When Success is a Maze, a guest post by Tracy Badua
“What do you want to be when you grow up?”
We often ask kids this, and their responses speak to their current fixations and sometimes, their longer-term passions: a racecar driver, a mermaid, a superhero. Realistic or not, those dreams start to fade as the focus shifts from learning to career preparation. That racecar driver studies to become an engineer, the mermaid a biologist. The superhero’s sense of altruism may bring them to the medical field.
I wanted to be a writer. I loved going to the library as a child. I would run my fingers over the rows of colorful book spines, looking for new additions or old favorites to reread. Inspired, I would steal paper out of our family printer so I could write my own books about my stuffed animals. If you told elementary-school me that one day, I’d have my own published books on those very library shelves, I would’ve been thrilled. It’d be a dream come true.
But high-school me wouldn’t have believed you. By then, the goal of being a writer had begun to give way to something considered more concrete, more stable, as childhood dreams tend to do. In the face of growing considerations like pay, prestige, and security, my bent towards analysis and the written word transformed into me pursuing a career as a lawyer. So a novel on the bookshelves, with more on the way? High-school me would have focused more on what major would set me up best for success and how much I got paid per book versus the fact that I was actually doing something I loved.
For a lot of teens, with a whole wide world of classes and careers and well-meaning advice ahead of them, these dreams and decisions about their futures can be overwhelming. There’s an odd pressure to decide who you want to be, forever, and to set a straight path to it and never stray. So for a student who wants to become a doctor, failing that biology class can be crushing; they might feel like they lost their chance to do what they’d been striving toward all their lives. Or maybe they found themselves more engaged in their literature class work and are now second-guessing their commitment to their doctor track entirely.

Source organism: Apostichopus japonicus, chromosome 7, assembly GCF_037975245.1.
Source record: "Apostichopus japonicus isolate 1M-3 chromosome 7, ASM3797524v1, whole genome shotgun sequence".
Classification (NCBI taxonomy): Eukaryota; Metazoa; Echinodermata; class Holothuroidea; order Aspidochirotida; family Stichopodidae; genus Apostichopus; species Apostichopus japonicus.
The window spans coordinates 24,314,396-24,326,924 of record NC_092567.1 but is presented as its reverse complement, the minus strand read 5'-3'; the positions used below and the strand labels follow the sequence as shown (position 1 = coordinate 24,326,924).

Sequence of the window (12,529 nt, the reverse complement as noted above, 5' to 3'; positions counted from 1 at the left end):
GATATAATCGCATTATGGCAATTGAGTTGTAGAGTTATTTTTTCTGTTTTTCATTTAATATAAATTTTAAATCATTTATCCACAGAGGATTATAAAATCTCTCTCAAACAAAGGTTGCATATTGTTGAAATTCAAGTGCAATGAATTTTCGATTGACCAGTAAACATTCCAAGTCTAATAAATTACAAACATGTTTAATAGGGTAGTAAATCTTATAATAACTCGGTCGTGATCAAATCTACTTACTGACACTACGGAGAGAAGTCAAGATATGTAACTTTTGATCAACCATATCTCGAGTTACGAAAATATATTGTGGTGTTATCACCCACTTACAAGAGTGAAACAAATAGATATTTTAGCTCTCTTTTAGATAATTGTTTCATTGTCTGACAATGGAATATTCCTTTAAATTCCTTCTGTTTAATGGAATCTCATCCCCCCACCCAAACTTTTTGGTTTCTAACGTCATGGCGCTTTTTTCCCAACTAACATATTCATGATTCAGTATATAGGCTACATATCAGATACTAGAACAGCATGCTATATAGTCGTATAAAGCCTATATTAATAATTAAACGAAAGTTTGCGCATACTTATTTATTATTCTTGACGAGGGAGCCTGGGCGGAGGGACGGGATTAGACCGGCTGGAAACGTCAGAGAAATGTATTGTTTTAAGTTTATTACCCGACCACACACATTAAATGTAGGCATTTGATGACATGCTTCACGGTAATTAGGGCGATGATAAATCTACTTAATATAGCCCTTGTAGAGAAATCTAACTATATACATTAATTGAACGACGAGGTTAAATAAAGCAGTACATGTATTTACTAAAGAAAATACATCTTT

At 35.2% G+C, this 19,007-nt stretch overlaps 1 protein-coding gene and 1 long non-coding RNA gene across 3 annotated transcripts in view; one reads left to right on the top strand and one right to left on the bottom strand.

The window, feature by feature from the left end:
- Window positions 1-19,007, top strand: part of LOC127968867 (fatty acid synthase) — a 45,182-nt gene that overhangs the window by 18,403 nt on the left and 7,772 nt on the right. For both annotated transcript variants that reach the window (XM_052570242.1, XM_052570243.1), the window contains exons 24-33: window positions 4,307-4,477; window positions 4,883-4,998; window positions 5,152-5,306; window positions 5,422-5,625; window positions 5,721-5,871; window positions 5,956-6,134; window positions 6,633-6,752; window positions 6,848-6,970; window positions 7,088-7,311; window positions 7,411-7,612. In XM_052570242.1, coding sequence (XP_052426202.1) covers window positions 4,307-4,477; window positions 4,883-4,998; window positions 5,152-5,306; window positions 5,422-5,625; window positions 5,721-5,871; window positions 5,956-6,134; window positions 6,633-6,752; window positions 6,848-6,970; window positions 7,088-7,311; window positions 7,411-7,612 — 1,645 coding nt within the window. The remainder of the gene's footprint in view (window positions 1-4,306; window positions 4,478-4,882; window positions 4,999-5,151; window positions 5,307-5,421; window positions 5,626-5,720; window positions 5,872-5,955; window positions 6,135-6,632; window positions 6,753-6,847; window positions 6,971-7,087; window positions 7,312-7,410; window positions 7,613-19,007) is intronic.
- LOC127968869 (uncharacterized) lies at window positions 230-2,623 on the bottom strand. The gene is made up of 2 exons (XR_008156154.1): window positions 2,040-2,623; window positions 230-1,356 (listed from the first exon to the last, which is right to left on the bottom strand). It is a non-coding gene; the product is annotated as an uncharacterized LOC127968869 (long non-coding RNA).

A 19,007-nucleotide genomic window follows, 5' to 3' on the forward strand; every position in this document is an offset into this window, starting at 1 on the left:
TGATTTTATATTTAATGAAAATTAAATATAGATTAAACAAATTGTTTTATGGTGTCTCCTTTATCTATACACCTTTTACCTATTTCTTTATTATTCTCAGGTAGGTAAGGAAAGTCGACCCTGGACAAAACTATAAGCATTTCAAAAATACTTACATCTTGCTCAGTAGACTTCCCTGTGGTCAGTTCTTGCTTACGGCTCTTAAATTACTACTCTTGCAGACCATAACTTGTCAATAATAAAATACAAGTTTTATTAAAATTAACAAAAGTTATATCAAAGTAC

It’s this kind of stomach-churning uncertainty about identity and next steps that I explore in my young adult novel, This is Not a Personal Statement, where my main character doesn’t get into her dream college. She, however, shows up on campus anyway, sneaking around lecture halls and dorms and befriending students for intel in hopes of reapplying for admission the next semester. But these are certainly not the next steps you should suggest for the students in your life!
Not only is there not one set idea of success –it’s different for everyone– the way there isn’t always linear: it’s often a maze, with starts and stops and an occasional dead end. It’s hard to tell a teen that it’ll be okay, that they’ll find their way eventually. When someone is so focused on reaching a singular goal of a grade or other academic milestone, it can be hard for them to see beyond the few, clear steps immediately ahead. If you’re able to get an open ear though, emphasize that it’s actually common to change your mind. The US Department of Education estimated that among undergraduates in associate’s and bachelor’s degree programs who had declared a major, about 30 percent had changed their major at least once within three years of initial enrollment. That’s almost one in three mature, driven students deciding they want to switch directions.